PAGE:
What will happen immediately after the procedure?
You will wake up at the intensive care unit equipped for the continued monitoring of patients immediately after the procedure. The surgeon will inform you about the course of the procedure. You will still have high levels of anaesthetics in your blood at that time, so you may not remember this conversation.
Patients usually have an infusion access point into a vein in their arm; if necessary, a monitoring/infusion port (a tube inserted into the vein to monitor blood pressure or administer drugs and nutrition) will be inserted into a vein (jugular vein) in the superclavicular region (the area between the collarbone and neck).
Nutrition is provided in an intravenous manner shortly after the surgery. You will receive a liquid and mushy diet for the next 2 to 3 days. This procedure is necessary for the proper restoration of gastrointestinal function. Non-compliance of the patient is usually associated with severe abdominal pain, vomiting with the risk of suffocation and may require surgical revision (further surgery in case of complications).
Physical rehabilitation is very important to prevent complications in the postoperative period. You will first exercise on the bed. As soon as your medical condition allows, you will be allowed to sit down and then stand up. After that, you will be able to walk slowly and carefully around the room, initially accompanied by medical staff. Pay close attention to eventual dizziness, uncontrollable weakness, and to gait stability. Otherwise immediately inform medical personnel or anyone in the vicinity.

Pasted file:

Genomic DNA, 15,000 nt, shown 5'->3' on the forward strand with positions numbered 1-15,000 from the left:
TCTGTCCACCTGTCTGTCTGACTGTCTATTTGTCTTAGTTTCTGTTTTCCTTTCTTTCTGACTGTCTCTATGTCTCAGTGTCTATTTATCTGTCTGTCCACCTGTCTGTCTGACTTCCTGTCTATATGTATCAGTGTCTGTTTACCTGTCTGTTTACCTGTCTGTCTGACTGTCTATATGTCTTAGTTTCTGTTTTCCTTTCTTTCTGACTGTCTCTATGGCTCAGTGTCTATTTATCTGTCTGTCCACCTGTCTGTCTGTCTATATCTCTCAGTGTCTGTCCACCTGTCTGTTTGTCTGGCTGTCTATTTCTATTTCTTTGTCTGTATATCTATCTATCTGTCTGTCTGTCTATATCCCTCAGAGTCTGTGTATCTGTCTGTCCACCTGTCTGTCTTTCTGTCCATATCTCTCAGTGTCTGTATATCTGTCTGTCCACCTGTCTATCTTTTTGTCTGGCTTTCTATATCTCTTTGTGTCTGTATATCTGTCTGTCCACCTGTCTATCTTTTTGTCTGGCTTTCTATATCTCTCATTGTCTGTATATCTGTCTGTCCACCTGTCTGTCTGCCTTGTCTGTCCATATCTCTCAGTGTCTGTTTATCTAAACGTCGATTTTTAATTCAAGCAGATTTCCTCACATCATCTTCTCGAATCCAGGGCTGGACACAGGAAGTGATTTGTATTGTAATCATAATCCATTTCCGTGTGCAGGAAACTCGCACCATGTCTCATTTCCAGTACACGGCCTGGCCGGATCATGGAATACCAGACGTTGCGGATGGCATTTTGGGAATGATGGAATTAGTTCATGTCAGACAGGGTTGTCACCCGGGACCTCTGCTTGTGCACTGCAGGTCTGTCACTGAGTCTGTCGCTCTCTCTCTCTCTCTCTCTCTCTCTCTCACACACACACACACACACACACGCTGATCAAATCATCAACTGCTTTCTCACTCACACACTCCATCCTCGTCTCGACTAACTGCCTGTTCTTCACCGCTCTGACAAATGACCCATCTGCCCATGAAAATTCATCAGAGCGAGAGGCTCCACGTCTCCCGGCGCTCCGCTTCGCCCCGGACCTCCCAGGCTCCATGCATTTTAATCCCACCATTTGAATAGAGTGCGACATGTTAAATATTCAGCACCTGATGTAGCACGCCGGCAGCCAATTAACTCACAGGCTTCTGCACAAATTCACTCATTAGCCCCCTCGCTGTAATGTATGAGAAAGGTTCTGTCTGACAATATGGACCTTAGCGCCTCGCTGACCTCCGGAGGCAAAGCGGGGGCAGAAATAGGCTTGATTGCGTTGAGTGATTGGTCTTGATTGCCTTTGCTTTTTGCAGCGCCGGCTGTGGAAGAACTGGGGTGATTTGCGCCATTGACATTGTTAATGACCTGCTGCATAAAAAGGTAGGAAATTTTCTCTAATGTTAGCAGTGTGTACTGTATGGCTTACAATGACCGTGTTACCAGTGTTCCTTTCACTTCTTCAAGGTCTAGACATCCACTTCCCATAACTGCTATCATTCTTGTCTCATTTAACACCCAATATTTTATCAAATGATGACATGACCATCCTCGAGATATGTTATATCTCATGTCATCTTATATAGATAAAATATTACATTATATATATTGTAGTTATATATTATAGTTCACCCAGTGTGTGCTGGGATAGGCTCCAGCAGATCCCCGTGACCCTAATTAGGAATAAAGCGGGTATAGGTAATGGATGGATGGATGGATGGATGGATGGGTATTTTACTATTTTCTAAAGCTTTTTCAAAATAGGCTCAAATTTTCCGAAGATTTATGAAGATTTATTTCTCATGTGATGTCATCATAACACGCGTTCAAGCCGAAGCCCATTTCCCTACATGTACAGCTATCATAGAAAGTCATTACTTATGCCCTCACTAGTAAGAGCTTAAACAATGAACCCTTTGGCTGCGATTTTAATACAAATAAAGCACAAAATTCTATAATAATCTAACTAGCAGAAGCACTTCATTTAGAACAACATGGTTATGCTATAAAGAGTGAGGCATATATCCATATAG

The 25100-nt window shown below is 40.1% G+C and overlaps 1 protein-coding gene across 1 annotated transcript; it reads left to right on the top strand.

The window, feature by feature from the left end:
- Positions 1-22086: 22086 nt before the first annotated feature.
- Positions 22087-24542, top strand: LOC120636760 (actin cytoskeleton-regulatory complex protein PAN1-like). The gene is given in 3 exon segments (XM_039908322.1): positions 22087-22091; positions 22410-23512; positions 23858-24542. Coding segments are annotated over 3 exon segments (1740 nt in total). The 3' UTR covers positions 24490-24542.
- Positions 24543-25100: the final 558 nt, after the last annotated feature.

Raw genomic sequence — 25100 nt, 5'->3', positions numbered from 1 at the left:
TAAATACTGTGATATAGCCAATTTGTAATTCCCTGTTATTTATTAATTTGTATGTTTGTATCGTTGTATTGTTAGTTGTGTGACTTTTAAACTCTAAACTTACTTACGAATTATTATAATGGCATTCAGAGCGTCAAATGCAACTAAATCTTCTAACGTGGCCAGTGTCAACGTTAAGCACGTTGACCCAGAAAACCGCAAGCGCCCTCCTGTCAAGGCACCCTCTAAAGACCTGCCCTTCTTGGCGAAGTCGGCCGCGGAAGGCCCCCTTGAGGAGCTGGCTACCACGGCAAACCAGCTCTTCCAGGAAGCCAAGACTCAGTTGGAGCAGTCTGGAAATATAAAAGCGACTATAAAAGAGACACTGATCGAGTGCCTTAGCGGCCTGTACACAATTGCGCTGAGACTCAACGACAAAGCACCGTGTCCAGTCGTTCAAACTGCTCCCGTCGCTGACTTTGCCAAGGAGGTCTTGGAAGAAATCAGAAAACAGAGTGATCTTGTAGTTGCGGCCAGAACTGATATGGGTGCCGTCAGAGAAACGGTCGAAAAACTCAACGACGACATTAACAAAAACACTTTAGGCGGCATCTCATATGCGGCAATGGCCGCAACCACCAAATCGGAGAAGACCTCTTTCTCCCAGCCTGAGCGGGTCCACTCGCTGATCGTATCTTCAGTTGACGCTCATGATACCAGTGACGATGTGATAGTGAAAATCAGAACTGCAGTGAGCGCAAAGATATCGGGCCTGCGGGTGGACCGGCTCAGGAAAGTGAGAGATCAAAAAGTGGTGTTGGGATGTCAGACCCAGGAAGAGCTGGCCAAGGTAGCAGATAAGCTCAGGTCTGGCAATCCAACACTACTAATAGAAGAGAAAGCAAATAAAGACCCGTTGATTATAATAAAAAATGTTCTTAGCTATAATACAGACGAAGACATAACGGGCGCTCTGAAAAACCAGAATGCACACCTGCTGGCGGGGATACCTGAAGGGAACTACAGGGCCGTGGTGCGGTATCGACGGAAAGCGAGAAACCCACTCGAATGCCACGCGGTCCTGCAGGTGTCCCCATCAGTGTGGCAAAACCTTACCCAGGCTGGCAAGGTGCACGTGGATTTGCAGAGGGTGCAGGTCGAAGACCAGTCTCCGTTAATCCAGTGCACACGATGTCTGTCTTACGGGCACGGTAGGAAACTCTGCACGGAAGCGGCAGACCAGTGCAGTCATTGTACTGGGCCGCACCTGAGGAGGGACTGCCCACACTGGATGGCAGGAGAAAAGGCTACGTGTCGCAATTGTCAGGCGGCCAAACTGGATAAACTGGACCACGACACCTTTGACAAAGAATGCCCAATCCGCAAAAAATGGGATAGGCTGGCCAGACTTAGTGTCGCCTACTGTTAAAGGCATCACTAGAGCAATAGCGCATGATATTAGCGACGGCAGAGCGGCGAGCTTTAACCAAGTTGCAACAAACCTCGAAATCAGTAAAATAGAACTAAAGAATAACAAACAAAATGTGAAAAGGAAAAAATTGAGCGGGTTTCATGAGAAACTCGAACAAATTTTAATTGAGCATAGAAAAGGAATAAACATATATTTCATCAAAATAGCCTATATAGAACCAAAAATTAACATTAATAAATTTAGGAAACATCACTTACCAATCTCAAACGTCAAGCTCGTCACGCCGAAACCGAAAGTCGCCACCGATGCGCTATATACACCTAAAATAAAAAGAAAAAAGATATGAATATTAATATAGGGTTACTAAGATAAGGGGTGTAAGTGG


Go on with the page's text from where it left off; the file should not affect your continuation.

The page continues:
Once you are fully conscious, you should:
- ask if the planned outcome was achieved
- inform the medical staff about any problems
- ask what you can and cannot do
- ask all the questions you have for the healthcare professionals and members of the medical team.
- remember (and understand) why the surgery was performed, how it turned out, and what will follow
The catheter/epicystostomy is usually left in place for 7 days, but this period can be prolonged to up to 3 week. The wound drain is removed about 3-5 days after the surgery, sutures from the wound before discharge from the hospital, i.e., day 9-10. The average hospitalisation is 10 days.
What are the postoperative risks or complications?
Common (10% of procedures of this type)
- Infection or hernia in the wound requiring further therapy
- Abnormal bladder function for a short time, but sometimes with a longer duration
Occasional (2-10% of procedures of this type)
- Anaesthesiology-related or cardiovascular problems requiring treatment in the intensive care unit (including lung infection, pulmonary embolism, stroke, deep vein thrombosis, myocardial infarction and death)
- Blood loss requiring blood transfusion or repeated surgical revision
- Surgery failure, with vaginal urinary leakage requiring a repeated procedure
Rare (2% of procedures of this type)
- Not known
- MRSA colonisation (0.9% – 1 of 110)